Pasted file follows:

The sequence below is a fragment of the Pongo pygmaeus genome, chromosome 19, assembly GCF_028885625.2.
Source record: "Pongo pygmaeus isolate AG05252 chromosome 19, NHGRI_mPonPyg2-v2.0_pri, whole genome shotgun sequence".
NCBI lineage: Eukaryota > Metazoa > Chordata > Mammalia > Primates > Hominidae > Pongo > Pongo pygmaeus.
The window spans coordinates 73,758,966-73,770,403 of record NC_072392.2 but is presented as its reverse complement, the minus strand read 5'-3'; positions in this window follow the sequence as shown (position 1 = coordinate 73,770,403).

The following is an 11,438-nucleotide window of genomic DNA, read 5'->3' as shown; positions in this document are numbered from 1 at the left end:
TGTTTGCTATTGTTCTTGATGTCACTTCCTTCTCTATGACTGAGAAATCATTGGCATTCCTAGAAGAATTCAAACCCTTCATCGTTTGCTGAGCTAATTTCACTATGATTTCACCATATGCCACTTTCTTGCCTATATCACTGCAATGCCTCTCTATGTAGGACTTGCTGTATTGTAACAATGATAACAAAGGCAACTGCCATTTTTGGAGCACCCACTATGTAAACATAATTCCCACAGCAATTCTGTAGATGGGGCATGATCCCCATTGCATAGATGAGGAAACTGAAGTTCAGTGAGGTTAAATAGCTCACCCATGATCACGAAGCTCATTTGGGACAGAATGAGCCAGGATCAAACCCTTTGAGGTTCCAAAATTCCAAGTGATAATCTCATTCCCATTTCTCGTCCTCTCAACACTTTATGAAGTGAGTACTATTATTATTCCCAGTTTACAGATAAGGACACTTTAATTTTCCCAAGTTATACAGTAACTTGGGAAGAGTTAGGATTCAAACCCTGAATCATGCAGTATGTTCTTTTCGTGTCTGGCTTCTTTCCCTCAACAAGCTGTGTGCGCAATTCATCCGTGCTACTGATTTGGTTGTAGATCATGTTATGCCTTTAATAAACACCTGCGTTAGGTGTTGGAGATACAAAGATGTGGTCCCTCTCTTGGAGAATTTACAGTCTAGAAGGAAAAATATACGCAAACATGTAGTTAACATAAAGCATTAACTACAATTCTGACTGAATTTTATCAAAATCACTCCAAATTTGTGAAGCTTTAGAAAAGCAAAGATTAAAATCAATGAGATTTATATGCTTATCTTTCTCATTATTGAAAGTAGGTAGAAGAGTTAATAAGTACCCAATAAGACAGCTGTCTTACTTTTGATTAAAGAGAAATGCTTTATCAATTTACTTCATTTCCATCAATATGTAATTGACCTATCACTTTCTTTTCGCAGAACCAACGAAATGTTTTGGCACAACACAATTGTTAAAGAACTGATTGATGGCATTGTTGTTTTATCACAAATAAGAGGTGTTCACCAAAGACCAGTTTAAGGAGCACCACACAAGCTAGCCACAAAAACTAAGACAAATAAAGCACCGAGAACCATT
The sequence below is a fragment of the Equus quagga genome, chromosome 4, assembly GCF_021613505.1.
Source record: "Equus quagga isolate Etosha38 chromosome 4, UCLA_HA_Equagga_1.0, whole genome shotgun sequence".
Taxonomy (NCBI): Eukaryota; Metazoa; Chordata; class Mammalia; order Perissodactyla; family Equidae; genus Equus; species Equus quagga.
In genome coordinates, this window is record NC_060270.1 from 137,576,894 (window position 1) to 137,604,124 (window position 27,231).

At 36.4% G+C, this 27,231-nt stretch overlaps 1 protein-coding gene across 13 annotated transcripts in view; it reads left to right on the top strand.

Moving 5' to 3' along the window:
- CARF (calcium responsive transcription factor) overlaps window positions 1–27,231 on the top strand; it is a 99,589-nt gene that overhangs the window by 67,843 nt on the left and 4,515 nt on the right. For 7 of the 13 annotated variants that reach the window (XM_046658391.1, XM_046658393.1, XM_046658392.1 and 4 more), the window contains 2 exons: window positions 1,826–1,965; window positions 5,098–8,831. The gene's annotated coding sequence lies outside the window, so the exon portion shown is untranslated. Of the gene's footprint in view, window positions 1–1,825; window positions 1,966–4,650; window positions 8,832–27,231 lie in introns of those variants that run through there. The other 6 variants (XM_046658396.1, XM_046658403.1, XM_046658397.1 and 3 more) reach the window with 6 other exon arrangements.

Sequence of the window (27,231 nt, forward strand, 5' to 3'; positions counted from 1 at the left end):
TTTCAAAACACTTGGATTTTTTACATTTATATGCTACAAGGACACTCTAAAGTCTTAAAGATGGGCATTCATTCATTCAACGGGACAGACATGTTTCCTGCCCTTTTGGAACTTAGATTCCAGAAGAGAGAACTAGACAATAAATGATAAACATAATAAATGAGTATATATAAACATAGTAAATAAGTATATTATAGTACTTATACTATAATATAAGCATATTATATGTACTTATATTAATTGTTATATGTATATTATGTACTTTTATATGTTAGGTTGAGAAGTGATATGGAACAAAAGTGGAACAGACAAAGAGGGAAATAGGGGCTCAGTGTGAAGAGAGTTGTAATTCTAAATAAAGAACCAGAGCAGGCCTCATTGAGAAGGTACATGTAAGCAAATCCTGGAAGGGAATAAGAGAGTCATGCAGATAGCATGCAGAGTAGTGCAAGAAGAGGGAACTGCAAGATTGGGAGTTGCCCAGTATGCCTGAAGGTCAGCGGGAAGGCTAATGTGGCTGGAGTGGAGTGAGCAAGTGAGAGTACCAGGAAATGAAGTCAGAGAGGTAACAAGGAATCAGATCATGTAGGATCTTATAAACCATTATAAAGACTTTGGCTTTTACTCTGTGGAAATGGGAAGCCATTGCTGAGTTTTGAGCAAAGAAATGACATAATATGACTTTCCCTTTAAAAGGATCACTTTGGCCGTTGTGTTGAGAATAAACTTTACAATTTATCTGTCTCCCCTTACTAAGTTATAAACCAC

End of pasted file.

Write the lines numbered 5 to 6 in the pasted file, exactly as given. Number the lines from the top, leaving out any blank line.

The following is an 11,438-nucleotide window of genomic DNA, read 5'->3' as shown; positions in this document are numbered from 1 at the left end:
TGTTTGCTATTGTTCTTGATGTCACTTCCTTCTCTATGACTGAGAAATCATTGGCATTCCTAGAAGAATTCAAACCCTTCATCGTTTGCTGAGCTAATTTCACTATGATTTCACCATATGCCACTTTCTTGCCTATATCACTGCAATGCCTCTCTATGTAGGACTTGCTGTATTGTAACAATGATAACAAAGGCAACTGCCATTTTTGGAGCACCCACTATGTAAACATAATTCCCACAGCAATTCTGTAGATGGGGCATGATCCCCATTGCATAGATGAGGAAACTGAAGTTCAGTGAGGTTAAATAGCTCACCCATGATCACGAAGCTCATTTGGGACAGAATGAGCCAGGATCAAACCCTTTGAGGTTCCAAAATTCCAAGTGATAATCTCATTCCCATTTCTCGTCCTCTCAACACTTTATGAAGTGAGTACTATTATTATTCCCAGTTTACAGATAAGGACACTTTAATTTTCCCAAGTTATACAGTAACTTGGGAAGAGTTAGGATTCAAACCCTGAATCATGCAGTATGTTCTTTTCGTGTCTGGCTTCTTTCCCTCAACAAGCTGTGTGCGCAATTCATCCGTGCTACTGATTTGGTTGTAGATCATGTTATGCCTTTAATAAACACCTGCGTTAGGTGTTGGAGATACAAAGATGTGGTCCCTCTCTTGGAGAATTTACAGTCTAGAAGGAAAAATATACGCAAACATGTAGTTAACATAAAGCATTAACTACAATTCTGACTGAATTTTATCAAAATCACTCCAAATTTGTGAAGCTTTAGAAAAGCAAAGATTAAAATCAATGAGATTTATATGCTTATCTTTCTCATTATTGAAAGTAGGTAGAAGAGTTAATAAGTACCCAATAAGACAGCTGTCTTACTTTTGATTAAAGAGAAATGCTTTATCAATTTACTTCATTTCCATCAATATGTAATTGACCTATCACTTTCTTTTCGCAGAACCAACGAAATGTTTTGGCACAACACAATTGTTAAAGAACTGATTGATGGCATTGTTGTTTTATCACAAATAAGAGGTGTTCACCAAAGACCAGTTTAAGGAGCACCACACAAGCTAGCCACAAAAACTAAGACAAATAAAGCACCGAGAACCATT